edited by James Meetze and Simon Pettet
Farrar, Straus and Giroux ($28)
by Claude Peck
In a 1965 letter to his painter friend Fairfield Porter, poet James Schuyler mentioned his non-light summer reading, which included Proust, Dante, and Shakespeare. Schuyler liked Shakespeare’s late comedies best, with his favorite being As You Like It. “It’s so artificial,” he wrote. His elaboration speaks volumes about what makes Schuyler’s own writing so appealing: “It doesn’t make the faintest pretense that its existence was obliged, was called for. Bigger works of art always seem to threaten to help one in some way. As You Like It is just there, like the one red poppy across the lawn, pure excess of delight.”
Other Flowers gathers many poppies into a big, showy bouquet, artfully arranged and still fragrant with life nearly twenty years after the death of this first-generation New York School poet—a man who is perhaps, as critic David Lehman puts it, “the best kept secret in American poetry.” Tidbits of this book have appeared over the past two years in a tantalizing trail of petals: twenty-three previously unpublished poems surfaced in the glossy art journal The Sienese Shredder in 2008, with more poems following inHarper’s, The New Yorker, Nation, and Granta.
And now we have the book, with 161 poems (plus two translations). While Other Flowers contains fragments, curiosities, and failed experiments that Schuyler may have preferred were never seen, these “lost” works are far more than castoffs. To the contrary, many stand alongside Schuyler’s best. Open the book anywhere and you’ll discover the oddness and delight that comes from Schuyler’s discriminating, sky-scanning eye, his distinctive style and a voice equally attuned to the tender and the fierce, the gorgeous and the comical. “Short Poem,” for example, waxes eternal in just five lines:
My muse plays tennis
and has a body like a Greek god.
My muse wears glasses
and looks swell in them.
I could go on like this forever.
The New York School was never really a school in the sense that its voices sounded alike or shared stylistic preoccupations. There were common obsessions—visual art being perhaps the biggest one—but friendship, taste, timing, and geography united the New York School poets more than a joint aesthetic manifesto. Among its founding poets, only John Ashbery, at 82, lives and continues to publish. Frank O’Hara died young, in 1966; Schuyler in 1991 (he was 67); Kenneth Koch in 2002.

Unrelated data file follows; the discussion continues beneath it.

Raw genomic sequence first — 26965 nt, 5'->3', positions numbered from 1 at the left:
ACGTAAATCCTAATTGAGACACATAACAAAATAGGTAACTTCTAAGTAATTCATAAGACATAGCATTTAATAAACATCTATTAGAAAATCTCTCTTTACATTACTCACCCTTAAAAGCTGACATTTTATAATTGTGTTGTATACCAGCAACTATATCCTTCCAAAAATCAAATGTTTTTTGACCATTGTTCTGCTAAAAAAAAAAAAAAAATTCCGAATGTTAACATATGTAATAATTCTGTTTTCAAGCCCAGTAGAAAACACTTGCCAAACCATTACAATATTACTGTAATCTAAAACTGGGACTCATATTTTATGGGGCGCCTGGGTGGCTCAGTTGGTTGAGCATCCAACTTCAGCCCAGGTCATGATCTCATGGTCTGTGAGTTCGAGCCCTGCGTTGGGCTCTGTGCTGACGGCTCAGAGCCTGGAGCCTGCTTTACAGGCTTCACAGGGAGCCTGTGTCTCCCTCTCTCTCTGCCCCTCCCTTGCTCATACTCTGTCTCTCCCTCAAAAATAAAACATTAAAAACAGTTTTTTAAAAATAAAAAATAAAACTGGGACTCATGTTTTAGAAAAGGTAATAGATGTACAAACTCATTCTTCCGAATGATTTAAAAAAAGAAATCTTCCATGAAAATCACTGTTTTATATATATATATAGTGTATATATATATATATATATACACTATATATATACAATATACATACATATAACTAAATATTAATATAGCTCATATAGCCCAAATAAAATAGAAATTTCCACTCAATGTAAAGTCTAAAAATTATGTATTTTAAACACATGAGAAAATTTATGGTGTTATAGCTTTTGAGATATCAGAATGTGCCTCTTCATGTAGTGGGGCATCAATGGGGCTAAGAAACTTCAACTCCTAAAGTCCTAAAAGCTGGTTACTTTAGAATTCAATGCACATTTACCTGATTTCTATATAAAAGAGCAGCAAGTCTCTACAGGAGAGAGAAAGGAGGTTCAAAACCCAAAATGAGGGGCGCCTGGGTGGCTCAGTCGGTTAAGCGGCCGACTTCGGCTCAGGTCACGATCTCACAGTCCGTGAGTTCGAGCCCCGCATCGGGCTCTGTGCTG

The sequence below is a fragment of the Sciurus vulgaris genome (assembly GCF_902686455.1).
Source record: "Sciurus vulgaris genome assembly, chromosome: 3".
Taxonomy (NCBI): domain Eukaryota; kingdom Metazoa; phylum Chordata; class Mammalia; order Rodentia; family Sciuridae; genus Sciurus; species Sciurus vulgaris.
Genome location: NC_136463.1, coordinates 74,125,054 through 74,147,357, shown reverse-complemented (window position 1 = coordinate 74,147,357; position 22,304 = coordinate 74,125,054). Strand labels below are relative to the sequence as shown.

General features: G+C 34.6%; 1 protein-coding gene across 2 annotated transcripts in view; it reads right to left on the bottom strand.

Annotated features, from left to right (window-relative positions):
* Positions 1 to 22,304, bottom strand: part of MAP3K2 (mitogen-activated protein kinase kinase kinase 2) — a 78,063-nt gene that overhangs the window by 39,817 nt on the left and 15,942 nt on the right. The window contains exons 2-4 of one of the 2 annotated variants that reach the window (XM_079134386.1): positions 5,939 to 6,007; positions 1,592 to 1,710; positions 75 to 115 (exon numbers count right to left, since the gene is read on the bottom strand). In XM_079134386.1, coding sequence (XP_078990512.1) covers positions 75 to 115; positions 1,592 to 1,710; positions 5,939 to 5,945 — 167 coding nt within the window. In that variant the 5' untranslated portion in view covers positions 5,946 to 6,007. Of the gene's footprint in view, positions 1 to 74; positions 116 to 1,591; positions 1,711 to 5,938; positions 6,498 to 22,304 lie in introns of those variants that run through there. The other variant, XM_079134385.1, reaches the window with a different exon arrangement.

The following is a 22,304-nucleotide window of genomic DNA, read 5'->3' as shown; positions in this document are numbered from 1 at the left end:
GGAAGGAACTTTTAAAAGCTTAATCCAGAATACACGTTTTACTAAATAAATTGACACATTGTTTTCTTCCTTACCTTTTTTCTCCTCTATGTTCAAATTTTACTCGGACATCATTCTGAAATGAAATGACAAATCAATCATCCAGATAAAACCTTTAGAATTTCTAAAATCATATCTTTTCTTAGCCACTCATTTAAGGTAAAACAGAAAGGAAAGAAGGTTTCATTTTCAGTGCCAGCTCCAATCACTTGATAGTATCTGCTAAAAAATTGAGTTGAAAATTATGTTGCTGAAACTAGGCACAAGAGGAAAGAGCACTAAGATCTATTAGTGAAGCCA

Since Schuyler’s death there has been a steady stream of published Schuyleriana, including his Collected Poems (Farrar, Straus and Giroux), The Diary of James Schuyler (Black Sparrow Press), Just the Thing: Selected Letters of James Schuyler (Turtle Point Press), and Selected Art Writings (Black Sparrow Press). All of them, and especially the delightful Letters, are highly recommended and still available.
Other Flowers is gleaned from poems not seen in any of Schuyler’s five commercially published volumes of poetry, which include his Pulitzer Prize-winning 1980 book The Morning of the Poem. While those books usually contained a long poem, the poems in this book are all short, a page or two.
A “treasure trove” designation applies, even just based on the sheer volume of work: Other Flowerscontains about three times more poems than appeared in any of Schuyler’s previous stand-alone volumes. His Collected Poems, in fact, had just 259 works, including twenty-eight previously unpublished “Last Poems,” written late in life. That explains why this book is heavily weighted toward older poems.
While numerous poems lack dates, of the sixty-one for which editors James Meetze and Simon Pettet provide a date of composition, over half were written in the 1950s. This is when Schuyler, who was born in suburban Chicago and grew up in Washington, D.C. and the Buffalo suburb East Aurora, was a new New Yorker, working at a bookstore and rooming with Frank O’Hara.
Unlike the Harvard-educated others in the New York School, Schuyler had dropped out of Bethany College in West Virginia during his second year. He joined the Navy and saw active duty during World War II, but was dishonorably discharged after going AWOL and then revealing his gayness. Plagued by mental illness, Schuyler’s adult life was marked by poverty, unemployment, minimal recognition, and regular hospitalizations—along with, thankfully, a rich network of creative and supportive friends, a legendary wit, and dedication to writing.
A few postwar years spent in Italy exposed Schuyler not only to W.H. Auden, for whom he house-sat one winter, but also to the early 19th-century poet-philosopher Giacomo Leopardi. Other Flowers ends with two translations by Schuyler of Leopardi poems, and Schuyler’s own marvelous “Distraction: An Ode” gives it up to the melancholic and skeptical Italian: